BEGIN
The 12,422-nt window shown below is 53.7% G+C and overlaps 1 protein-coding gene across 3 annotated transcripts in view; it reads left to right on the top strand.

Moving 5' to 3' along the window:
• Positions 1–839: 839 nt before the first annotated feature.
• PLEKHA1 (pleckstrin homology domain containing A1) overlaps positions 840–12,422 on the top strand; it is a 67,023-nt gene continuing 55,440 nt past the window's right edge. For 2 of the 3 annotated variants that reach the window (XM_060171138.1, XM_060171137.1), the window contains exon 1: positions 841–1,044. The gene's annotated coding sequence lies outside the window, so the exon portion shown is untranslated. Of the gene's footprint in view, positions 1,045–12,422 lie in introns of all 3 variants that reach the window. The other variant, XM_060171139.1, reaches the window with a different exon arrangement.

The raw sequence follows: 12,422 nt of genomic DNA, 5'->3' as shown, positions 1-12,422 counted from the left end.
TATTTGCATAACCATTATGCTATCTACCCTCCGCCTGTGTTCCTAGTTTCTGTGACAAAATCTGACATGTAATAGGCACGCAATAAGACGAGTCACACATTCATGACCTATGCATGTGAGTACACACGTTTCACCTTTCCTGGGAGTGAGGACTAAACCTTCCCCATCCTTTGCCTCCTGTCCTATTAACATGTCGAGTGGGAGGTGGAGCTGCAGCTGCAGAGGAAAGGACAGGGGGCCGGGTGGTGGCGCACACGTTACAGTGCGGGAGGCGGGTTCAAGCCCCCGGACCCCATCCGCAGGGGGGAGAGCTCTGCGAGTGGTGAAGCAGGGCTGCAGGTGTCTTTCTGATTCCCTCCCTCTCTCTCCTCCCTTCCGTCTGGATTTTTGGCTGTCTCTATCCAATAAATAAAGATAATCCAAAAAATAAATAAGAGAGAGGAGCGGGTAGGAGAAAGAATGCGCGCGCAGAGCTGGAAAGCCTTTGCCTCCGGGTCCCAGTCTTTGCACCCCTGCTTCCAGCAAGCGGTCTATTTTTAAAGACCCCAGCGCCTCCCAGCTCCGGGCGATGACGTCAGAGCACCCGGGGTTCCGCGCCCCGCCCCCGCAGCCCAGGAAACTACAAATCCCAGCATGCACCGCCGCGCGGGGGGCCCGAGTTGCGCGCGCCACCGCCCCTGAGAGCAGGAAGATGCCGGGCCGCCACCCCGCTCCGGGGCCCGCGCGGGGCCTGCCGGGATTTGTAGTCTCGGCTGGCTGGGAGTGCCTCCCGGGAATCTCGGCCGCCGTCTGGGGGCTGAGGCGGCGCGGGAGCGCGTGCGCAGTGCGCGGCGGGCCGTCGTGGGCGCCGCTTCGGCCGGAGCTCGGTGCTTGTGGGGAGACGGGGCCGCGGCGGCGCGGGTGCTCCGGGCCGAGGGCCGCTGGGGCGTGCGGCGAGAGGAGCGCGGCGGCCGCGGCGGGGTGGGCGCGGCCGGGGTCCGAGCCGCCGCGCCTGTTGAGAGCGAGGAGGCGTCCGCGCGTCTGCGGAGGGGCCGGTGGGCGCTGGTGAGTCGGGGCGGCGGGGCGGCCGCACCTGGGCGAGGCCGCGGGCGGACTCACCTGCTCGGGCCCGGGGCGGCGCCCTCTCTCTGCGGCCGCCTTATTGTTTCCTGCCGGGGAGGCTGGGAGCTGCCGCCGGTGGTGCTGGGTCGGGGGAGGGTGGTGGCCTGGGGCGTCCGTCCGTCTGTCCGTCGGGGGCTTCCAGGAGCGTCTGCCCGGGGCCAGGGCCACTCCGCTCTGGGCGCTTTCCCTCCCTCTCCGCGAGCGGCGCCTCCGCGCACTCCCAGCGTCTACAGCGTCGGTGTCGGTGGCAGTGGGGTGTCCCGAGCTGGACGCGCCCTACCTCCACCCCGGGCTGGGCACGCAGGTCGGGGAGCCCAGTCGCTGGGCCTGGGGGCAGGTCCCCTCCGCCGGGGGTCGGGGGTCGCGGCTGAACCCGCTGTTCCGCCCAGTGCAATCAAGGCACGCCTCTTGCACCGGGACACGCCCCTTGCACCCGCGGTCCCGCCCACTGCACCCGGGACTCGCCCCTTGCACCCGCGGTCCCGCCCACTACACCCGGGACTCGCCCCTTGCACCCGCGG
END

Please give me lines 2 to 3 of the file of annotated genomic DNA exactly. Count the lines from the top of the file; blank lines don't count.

Moving 5' to 3' along the window:
• Positions 1–839: 839 nt before the first annotated feature.